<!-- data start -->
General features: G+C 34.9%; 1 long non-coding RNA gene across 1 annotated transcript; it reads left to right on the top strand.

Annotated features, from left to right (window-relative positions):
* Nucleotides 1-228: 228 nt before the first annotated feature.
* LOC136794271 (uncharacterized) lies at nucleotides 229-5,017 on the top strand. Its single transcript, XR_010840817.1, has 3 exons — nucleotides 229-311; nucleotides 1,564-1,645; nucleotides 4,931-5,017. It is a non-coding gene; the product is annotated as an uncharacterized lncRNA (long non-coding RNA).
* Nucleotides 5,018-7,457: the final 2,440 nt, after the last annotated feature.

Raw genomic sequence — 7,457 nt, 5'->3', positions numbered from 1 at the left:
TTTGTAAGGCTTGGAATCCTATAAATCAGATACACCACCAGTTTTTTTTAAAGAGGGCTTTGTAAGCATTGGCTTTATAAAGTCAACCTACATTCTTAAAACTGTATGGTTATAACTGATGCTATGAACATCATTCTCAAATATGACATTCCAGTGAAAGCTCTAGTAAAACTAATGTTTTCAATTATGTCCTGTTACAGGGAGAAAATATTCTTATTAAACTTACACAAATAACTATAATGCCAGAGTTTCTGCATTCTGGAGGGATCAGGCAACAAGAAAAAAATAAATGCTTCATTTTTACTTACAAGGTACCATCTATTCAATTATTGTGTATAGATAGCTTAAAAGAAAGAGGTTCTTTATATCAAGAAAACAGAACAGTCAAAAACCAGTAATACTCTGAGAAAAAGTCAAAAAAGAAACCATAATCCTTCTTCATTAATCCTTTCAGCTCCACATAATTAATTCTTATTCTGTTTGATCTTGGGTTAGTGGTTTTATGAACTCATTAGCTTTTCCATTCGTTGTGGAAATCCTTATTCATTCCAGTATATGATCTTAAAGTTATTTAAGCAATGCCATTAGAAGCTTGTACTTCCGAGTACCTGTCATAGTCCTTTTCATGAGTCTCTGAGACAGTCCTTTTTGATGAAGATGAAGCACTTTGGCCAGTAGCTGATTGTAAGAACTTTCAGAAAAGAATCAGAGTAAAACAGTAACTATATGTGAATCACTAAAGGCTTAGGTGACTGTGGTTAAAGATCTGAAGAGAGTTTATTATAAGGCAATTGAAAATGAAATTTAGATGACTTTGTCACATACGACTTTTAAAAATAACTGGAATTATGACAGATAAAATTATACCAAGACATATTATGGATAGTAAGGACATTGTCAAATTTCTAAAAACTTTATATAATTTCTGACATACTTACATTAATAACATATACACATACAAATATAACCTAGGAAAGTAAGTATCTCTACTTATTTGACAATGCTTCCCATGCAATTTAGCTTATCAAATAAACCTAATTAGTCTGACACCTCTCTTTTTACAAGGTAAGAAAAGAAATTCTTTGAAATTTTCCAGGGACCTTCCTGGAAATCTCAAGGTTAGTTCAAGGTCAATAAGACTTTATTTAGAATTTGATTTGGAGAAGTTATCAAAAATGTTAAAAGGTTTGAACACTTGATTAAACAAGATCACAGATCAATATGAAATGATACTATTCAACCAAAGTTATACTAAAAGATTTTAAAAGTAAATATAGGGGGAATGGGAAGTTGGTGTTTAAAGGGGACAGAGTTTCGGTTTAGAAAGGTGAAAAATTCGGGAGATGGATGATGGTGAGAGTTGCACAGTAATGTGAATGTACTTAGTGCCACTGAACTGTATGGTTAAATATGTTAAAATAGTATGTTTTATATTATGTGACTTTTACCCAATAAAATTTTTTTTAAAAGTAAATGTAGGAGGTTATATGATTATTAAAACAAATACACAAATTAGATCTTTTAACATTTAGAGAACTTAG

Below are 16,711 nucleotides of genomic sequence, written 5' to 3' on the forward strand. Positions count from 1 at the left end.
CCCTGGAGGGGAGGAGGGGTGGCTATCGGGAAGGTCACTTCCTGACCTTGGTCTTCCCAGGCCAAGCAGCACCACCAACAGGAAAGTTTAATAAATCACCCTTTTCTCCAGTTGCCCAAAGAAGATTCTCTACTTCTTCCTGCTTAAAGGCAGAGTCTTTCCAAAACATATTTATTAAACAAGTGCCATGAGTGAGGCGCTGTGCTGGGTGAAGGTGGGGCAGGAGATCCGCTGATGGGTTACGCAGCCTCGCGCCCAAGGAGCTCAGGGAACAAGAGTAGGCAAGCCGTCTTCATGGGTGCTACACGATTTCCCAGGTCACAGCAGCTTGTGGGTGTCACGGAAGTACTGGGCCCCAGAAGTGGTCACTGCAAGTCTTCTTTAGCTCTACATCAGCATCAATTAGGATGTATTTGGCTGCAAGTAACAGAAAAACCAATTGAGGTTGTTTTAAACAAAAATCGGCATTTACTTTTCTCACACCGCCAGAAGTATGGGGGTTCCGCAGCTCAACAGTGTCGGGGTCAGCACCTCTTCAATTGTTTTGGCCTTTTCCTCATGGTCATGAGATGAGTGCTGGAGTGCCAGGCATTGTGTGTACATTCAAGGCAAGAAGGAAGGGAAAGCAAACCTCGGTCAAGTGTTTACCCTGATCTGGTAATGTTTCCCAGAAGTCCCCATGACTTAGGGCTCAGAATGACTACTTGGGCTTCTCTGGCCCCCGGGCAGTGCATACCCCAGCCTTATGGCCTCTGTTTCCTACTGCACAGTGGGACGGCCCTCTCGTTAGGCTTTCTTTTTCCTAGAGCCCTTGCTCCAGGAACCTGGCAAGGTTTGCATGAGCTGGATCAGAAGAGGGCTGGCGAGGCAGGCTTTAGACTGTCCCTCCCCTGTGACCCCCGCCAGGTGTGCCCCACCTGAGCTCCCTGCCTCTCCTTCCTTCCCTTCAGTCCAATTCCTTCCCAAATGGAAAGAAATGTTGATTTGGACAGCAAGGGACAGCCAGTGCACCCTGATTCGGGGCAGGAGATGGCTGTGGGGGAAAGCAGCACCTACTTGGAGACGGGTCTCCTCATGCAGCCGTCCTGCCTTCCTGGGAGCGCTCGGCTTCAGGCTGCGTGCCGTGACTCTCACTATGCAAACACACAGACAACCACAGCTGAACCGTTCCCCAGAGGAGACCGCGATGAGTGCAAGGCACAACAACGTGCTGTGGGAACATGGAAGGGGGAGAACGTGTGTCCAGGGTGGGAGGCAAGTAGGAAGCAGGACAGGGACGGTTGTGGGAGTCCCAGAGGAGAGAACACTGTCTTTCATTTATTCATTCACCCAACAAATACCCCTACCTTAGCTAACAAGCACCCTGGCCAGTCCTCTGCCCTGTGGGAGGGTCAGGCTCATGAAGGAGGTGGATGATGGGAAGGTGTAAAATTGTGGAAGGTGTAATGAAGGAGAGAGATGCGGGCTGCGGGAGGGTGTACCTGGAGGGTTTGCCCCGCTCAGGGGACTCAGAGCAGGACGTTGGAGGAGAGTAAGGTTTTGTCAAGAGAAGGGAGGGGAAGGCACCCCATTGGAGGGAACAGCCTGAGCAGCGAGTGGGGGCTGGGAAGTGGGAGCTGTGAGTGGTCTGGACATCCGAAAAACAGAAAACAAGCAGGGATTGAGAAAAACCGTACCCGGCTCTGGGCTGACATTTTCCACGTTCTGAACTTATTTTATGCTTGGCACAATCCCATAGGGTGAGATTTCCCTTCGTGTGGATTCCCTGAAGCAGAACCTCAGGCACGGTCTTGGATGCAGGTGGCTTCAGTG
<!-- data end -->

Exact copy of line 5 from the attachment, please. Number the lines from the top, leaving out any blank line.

* Nucleotides 5,018-7,457: the final 2,440 nt, after the last annotated feature.